Home   >   Features

Week in Views - What caught our eyes in the last seven days

The team take their pick of this weeks big news including the insignificance of mobile when AR meets AI and… pure… unadulterated… horror!
Week in Views - What caught our eyes in the last seven days

The games industry moves quickly and while stories may come and go there are some that we just can't let go of…

So, to give those particularly thorny topics a further going over we've created a weekly digest where the members of the team share their thoughts and go that little bit deeper on some of the more interesting things that have happened in mobile gaming in the past week.

Daniel Griffiths

Daniel Griffiths

Editor -

EA downplays the importance of mobile

I honestly don’t get it. I mean, you ARE allowed NOT to be interested in certain things. I mean, thrash metal leaves me a little cold. Flesh tunnels? Not for me, thanks. And as for my ability to name a single English cricketer?… Um… Dave Boycott?… But when you’re one of the biggest and most enduring gaming entities on the planet are you really allowed to say “Mobile? Nah…”

I always thought that EA were ruthlessly resolute in business? They invented grinding out sequels, honing and tweaking their initial dev investment year in year out with irresistible improvements that kept players coming back. They’re the smartest guys in the room. They spotted the inevitable gaming money train back when it was still being hand-cranked by cranks in a spare bedroom. I can recall a Christmas top 10 console chart where FIVE of the 10 were EA games… But mobile? Nah…? Really?

Your PC and console business is doing just great. Well done. Business as per. But just two mobile games in the last three years? Just 18% of your profits from the most popular platform on the planet? Come on fellas, I preferred you when you were greedy.

Lewis Rees

Lewis Rees

Staff Writer

Blumhouse Games appoints horror expert Louise Blain as creative lead

I’ve written previously about the potential of horror in the mobile space. By honing in on what makes mobile unique rather than trying to emulate the experience offered on another platform, developers can potentially create unique games impossible to replicate on console or PC.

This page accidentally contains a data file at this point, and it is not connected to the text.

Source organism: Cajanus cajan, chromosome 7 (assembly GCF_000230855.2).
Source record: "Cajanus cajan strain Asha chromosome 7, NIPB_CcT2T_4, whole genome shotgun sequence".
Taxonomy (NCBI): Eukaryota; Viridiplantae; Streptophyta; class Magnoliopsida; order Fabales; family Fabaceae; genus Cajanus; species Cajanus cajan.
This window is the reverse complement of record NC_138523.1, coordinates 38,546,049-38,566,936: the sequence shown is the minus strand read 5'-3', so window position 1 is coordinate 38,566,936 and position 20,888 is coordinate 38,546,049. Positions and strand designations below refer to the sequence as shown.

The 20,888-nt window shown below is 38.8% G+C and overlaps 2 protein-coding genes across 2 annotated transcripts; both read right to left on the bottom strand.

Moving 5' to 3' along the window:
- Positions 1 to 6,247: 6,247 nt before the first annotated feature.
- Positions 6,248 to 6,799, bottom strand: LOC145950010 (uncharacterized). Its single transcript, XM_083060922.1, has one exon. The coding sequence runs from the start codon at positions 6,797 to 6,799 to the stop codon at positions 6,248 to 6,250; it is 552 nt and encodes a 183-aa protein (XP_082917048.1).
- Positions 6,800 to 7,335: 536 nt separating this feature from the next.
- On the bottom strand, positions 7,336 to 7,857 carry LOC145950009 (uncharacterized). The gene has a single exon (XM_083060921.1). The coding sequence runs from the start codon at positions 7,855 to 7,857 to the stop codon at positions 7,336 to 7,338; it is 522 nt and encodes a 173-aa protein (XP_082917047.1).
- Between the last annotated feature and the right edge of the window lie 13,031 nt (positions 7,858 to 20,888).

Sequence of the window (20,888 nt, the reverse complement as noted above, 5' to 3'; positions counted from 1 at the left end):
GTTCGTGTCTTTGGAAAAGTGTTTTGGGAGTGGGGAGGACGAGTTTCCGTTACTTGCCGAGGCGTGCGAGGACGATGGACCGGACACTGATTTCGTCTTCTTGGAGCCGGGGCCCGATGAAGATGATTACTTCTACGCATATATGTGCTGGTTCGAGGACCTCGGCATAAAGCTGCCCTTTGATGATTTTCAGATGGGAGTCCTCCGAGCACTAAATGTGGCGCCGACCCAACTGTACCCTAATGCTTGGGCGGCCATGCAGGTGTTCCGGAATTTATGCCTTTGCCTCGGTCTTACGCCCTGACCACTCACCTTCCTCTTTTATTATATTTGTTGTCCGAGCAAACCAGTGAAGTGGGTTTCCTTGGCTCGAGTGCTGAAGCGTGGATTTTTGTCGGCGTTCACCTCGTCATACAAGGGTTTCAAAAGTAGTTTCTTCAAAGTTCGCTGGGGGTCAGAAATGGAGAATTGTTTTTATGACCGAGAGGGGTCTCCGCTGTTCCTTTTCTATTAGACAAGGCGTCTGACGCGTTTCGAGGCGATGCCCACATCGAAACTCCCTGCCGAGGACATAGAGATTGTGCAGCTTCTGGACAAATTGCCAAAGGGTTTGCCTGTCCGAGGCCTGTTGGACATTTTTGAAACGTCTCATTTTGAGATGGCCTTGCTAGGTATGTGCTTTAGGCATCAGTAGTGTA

With that in mind, Blumhouse Games is a company that captured my interest from the first announcement. The company is responsible for some of the biggest horror movies of the last twenty years, and the creative freedom offered to directors often results in films that go against the grain, ranging from Happy Death Day - a slasher set in a time loop - to Unfriended - a horror told entirely through a Skype call.

The company’s business model and focus on independent projects - one it’s carrying forward into its gaming arm - is in many ways perfect for mobile. It’s a platform always on the hunt for the next killer app - which, incidentally, would be a fantastic name for a mobile horror game - and one where developers can make their millions with a game made in a matter of months, and with a fraction of the budget of a console or PC title.

More importantly, the fact that the announcement specifically noted that the company will release mobile titles - as opposed to the frustratingly vague “all platforms” - emphasizes that mobile games are actively being worked on. Mobile’s accessibility to developers has made it the ideal starting point for companies hoping to break into the world of gaming, allowing for great levels of innovation with both established IPs and new properties.